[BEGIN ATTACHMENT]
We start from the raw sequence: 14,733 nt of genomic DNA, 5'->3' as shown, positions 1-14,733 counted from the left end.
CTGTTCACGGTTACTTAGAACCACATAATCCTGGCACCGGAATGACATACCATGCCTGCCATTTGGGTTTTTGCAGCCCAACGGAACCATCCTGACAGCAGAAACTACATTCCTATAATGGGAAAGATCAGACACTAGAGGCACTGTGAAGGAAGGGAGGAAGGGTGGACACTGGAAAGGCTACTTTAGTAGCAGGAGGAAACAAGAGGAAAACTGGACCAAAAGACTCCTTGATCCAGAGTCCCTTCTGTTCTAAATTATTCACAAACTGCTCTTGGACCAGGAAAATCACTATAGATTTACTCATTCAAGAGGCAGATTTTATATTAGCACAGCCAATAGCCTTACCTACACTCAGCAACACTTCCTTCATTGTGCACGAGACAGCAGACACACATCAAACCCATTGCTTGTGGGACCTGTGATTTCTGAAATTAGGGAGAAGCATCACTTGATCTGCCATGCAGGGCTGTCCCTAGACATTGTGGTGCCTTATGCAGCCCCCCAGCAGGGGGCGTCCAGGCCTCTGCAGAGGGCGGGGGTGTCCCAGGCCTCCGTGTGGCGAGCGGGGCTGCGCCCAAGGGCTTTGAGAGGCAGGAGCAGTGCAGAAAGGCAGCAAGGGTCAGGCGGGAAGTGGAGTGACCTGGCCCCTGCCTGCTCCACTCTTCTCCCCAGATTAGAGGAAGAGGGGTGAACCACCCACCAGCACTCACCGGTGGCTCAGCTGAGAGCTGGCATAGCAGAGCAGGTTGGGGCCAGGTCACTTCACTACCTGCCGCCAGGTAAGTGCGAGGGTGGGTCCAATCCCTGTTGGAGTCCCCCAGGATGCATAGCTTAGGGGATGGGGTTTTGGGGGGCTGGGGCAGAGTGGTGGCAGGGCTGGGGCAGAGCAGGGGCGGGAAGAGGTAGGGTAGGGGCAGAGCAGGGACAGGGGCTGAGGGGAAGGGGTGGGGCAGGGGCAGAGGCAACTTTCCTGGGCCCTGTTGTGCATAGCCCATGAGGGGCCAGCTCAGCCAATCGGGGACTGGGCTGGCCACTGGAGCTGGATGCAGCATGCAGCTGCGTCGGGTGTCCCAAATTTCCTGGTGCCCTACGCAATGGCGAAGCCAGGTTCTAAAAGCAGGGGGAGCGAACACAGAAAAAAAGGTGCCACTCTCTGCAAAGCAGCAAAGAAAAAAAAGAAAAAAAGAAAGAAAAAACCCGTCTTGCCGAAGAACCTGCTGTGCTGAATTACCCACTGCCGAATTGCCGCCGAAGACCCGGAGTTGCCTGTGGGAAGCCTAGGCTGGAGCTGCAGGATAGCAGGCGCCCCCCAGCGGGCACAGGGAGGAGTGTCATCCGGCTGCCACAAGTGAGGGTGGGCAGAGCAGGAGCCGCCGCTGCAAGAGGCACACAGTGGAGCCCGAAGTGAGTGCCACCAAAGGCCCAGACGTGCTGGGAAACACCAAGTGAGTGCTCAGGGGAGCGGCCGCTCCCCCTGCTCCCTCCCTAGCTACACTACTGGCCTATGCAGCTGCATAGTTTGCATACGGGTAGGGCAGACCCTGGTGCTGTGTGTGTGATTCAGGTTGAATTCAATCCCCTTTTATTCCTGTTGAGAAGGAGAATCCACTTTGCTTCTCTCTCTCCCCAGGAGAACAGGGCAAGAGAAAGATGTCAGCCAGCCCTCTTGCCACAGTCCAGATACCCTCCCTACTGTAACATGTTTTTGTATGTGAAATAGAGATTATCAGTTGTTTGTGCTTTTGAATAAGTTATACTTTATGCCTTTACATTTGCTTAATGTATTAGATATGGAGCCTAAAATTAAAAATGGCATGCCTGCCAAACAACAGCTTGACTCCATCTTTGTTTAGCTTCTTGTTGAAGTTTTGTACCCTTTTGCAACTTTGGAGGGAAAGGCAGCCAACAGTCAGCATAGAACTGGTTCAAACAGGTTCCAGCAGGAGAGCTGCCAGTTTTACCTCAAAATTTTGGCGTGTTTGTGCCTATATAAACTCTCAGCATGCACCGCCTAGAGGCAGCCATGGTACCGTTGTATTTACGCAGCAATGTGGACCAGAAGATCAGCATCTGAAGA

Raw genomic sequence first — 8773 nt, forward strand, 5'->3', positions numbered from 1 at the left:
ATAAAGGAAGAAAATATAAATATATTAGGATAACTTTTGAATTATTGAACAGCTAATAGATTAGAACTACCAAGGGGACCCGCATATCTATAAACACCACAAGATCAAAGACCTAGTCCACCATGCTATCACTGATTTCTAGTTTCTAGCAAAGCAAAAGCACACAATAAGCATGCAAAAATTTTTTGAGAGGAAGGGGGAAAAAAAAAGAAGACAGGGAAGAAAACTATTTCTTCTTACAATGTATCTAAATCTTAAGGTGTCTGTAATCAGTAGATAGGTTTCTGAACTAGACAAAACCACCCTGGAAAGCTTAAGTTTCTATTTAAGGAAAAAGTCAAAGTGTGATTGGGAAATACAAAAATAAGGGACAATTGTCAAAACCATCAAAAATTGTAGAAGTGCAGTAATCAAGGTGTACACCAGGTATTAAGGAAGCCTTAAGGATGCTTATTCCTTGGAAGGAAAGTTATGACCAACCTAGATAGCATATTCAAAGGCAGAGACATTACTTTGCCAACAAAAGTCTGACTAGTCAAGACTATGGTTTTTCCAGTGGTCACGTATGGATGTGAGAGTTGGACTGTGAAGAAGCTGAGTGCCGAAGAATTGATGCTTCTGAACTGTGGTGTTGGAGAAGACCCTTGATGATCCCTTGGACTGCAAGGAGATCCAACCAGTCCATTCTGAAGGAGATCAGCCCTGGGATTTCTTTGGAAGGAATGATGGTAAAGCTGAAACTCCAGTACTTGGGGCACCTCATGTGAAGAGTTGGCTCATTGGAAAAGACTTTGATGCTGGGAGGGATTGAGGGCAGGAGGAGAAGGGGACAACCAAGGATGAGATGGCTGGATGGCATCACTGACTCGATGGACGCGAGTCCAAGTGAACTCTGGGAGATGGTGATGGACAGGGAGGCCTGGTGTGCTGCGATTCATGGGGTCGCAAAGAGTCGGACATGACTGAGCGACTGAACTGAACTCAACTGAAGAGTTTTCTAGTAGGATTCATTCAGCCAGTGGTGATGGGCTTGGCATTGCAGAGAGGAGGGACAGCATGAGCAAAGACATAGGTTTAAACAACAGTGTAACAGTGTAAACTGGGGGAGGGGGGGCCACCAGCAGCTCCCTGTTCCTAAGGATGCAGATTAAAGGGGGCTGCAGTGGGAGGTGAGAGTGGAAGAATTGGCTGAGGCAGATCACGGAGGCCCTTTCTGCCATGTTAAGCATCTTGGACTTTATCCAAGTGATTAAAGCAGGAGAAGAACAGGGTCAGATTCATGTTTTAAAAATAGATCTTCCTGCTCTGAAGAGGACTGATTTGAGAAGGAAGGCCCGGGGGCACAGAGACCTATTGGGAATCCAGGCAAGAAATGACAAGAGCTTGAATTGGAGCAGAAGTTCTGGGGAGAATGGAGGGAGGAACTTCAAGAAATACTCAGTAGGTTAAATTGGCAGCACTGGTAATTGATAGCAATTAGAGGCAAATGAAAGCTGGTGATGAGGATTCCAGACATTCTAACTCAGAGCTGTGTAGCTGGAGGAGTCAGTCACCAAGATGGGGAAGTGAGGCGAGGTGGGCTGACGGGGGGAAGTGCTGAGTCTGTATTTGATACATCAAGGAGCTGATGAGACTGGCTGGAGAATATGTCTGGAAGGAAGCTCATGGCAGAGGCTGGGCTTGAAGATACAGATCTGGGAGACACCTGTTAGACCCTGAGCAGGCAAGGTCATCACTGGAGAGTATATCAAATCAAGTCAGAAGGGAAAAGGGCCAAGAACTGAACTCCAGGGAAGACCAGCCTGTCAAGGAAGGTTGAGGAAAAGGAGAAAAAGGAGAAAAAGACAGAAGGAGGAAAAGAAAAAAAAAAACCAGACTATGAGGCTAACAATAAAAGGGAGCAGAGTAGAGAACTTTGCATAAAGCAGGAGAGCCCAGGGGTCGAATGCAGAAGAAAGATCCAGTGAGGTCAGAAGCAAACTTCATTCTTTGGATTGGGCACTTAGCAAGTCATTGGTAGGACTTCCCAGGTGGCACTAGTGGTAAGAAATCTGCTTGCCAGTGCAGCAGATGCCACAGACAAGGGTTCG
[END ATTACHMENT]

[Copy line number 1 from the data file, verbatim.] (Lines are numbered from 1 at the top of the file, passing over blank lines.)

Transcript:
We start from the raw sequence: 14,733 nt of genomic DNA, 5'->3' as shown, positions 1-14,733 counted from the left end.